The purpose of Lent is to engage in enhanced spiritual struggle against “sin in our own lives,” said Deacon Irenaios Anderson, academic dean and church history professor at St. Herman’s Seminary. It involves a type of martyrdom, a dying to self.
“There have been some people in Christian history, namely martyrs, who paid the ultimate price,” said Anderson. They preferred death by sword and crucifixion to safety, self-preservation and renunciation of their Savior.
These martyrs are remembered in an Eastern Orthodox hymn: The martyrs O Lord, forgetting the things of the present life, and despising torture in their longing for the life to come, were granted this eternal life as their inheritance, and now they rejoice with the angels.
Many of the martyrs were killed in the pagan Roman Empire. The 20th century ended up being the most bloody, with millions of Christians being killed under Stalin, Anderson said.
“Now we see more and more Christians being killed by radical Muslim movements such as ISIS, Al Qaeda” and other radical Islamist groups.
The current crisis in the Middle East has prompted Anderson to address the topic of Islam in his first in a series of Lenten lectures, sponsored by Holy Resurrection Orthodox Cathedral. The lectures will take place on Tuesdays, at 7 pm, in the St. Matthew classroom, main floor, at St. Herman’s Seminary. The public is invited. The series begins March 3.
Anderson said the lecture will use an historical approach to the subject.
“This is not going to be a political talk; it’s not going to be politically correct or politically incorrect. It’s going to be a look at history.
“We’re going to talk about Muhammad,” the prophet of Islam and some of the influences and early relationships between Islam and Christianity, Anderson said.
“We’ll try to understand who these people are and why they are attacking specifically Christians and what’s the background for all of that.
“We’re going to see how Orthodox Christianity, which originated out of the East, had times of good relations with Muslims and also times of persecution.”
A prime example of harmonious relationships, said Anderson, is St. John of Damascus, who wrote the first critique of Islam, defining it as a Christian heresy.
“When the Muslims captured Antioch, Damascus and Jerusalem –the main centers of Orthodox Christianity – they soon found that, rather than trying to take over all the administration themselves, (they should rely on) the people who had been in administration. St. John of Damascus had a good head for finances. His father had served in the court. St. John ended up serving the caliph.” For the most part, he had good relationship with him, Anderson said.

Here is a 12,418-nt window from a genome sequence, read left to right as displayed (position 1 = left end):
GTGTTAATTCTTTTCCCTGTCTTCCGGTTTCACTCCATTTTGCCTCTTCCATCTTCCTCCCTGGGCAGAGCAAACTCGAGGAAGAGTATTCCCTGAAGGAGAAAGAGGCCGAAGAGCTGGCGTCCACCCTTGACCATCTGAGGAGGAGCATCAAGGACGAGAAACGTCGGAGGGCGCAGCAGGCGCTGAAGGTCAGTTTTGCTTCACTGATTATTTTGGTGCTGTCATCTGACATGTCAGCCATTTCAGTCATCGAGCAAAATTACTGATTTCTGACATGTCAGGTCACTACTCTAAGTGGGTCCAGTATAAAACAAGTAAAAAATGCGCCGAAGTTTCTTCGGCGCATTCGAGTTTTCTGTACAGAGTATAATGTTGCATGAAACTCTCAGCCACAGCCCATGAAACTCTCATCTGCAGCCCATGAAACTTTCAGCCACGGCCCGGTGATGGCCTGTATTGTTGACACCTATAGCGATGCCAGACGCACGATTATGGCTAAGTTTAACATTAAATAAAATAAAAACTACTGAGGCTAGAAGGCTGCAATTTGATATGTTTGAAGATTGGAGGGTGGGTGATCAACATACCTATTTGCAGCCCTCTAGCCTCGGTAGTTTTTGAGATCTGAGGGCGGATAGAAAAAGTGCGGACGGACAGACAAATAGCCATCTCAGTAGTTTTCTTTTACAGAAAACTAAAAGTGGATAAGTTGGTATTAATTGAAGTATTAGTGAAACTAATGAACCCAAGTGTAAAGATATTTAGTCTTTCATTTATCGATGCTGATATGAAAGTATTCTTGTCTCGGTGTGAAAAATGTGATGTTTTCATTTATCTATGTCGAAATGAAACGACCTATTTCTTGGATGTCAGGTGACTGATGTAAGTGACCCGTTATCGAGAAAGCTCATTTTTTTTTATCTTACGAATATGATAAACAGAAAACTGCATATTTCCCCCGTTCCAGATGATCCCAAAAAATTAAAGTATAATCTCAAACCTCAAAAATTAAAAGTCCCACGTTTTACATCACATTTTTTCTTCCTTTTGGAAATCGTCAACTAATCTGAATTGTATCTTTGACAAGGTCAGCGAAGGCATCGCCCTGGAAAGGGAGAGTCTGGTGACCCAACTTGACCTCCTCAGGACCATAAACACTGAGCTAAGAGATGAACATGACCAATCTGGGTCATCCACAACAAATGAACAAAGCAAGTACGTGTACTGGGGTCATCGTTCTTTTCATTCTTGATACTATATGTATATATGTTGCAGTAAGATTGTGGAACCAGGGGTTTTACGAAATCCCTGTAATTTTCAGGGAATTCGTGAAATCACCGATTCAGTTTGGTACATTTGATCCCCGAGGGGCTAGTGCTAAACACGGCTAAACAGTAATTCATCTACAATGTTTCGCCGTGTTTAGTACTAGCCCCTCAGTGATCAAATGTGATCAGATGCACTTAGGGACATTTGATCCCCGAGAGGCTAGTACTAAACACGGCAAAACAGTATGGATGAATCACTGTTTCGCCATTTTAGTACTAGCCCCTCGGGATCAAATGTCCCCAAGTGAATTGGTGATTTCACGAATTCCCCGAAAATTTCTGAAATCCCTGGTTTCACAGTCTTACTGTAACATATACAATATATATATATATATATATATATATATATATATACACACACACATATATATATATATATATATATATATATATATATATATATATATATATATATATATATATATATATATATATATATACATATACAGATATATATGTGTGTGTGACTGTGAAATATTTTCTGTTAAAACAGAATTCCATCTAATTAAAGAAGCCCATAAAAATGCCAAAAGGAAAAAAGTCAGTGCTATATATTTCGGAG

In his lecture, Anderson hopes to dispel some of the myths associated with Christianity and its relation to Islam.
One misunderstanding is that “to be Arab is to be Muslim,” Anderson said. “In Egypt, up to 20 percent of the population is Coptic Christian.” Most Arab Americans are Christian, he added.
The entire Mediterranean with its different cultures, including Arab, were predominantly Christian at one time. “There’s a whole history and tradition that hopefully we’ll be able to touch on.
“Before the rise of Islam, from the day of Pentecost, you had Arab Christians (who were instrumental in the) beginning of the Church,” said Anderson.
Another issue Anderson plans to address is the Crusade movement, which came from the West.
“Very often Christians are still blamed for the Crusades,” Anderson said. The recent martyrs, including the 21 Copts beheaded in Libya, were accused of being Crusaders. To say that is “crazy, he said. “We’re going to try to brush aside a lot of the ideas about what the Crusades were.”
Anderson also hopes to clear up some of the fog regarding Muslims.
“I’ve had many friends who are Muslim,” Anderson said. “Not every Muslim is radical. Most are not. We can’t paint with too wide of a brush and say everybody is the same just because they share the same religion.”
Since 9/11 “our experience of Islam is radicalized Islam. The radicals should not be confused with “the family that lives down the road, whose idea of jihad is not holy war, but the struggle against sin in their own life” a concept that applies to Lent, Anderson said
The lecture will address commonalities between Muslims and Christian “and places where there is no hope of compromise,” said Anderson.
“Most people in the West don’t understand the high regard that Muslims have for Christ,” Anderson said. They consider Him one of the highest prophets, second only to Muhammad. They also believe in the virginity of Mary, the Theotokos. However they are “strict monotheists. They have no room to even consider God is Three Persons.”
In their view, Jesus of Nazareth has been Islamicized, Anderson said. “So you’re going to have a different perspective.”
The Muslim faith says that Jesus rose bodily to Heaven, but was not put to death on the cross. They say Judas, His traitor, was crucified instead.
Muslims believe that Christ’s words, as they appear in the Bible, have been twisted by the Christians. They believe He will come again to judge the world. However, He will crush Christianity and destroy the crosses, symbols that are repugnant to their theology.
Muslims confuse the Virgin Mary with Miriam, the sister of Moses and Aaron, who lived more than a thousand years before Christ.
Anderson said that the discussion of Islam serves a higher purpose of trying to understand the Orthodox Christian’s esthetic struggle, the meaning of martyrdom and how it applies to Christians in 21st century America.
“I want to apply (the current crisis) to our own spiritual struggle in Lent as we look forward to the resurrection of Jesus Christ,” Anderson said.
He compared the Lenten season to an extensive revival meeting in which participants are actively turning from their sins and attempting to live the Christian life to a greater extent. “This is true for other Christians as well,” he said.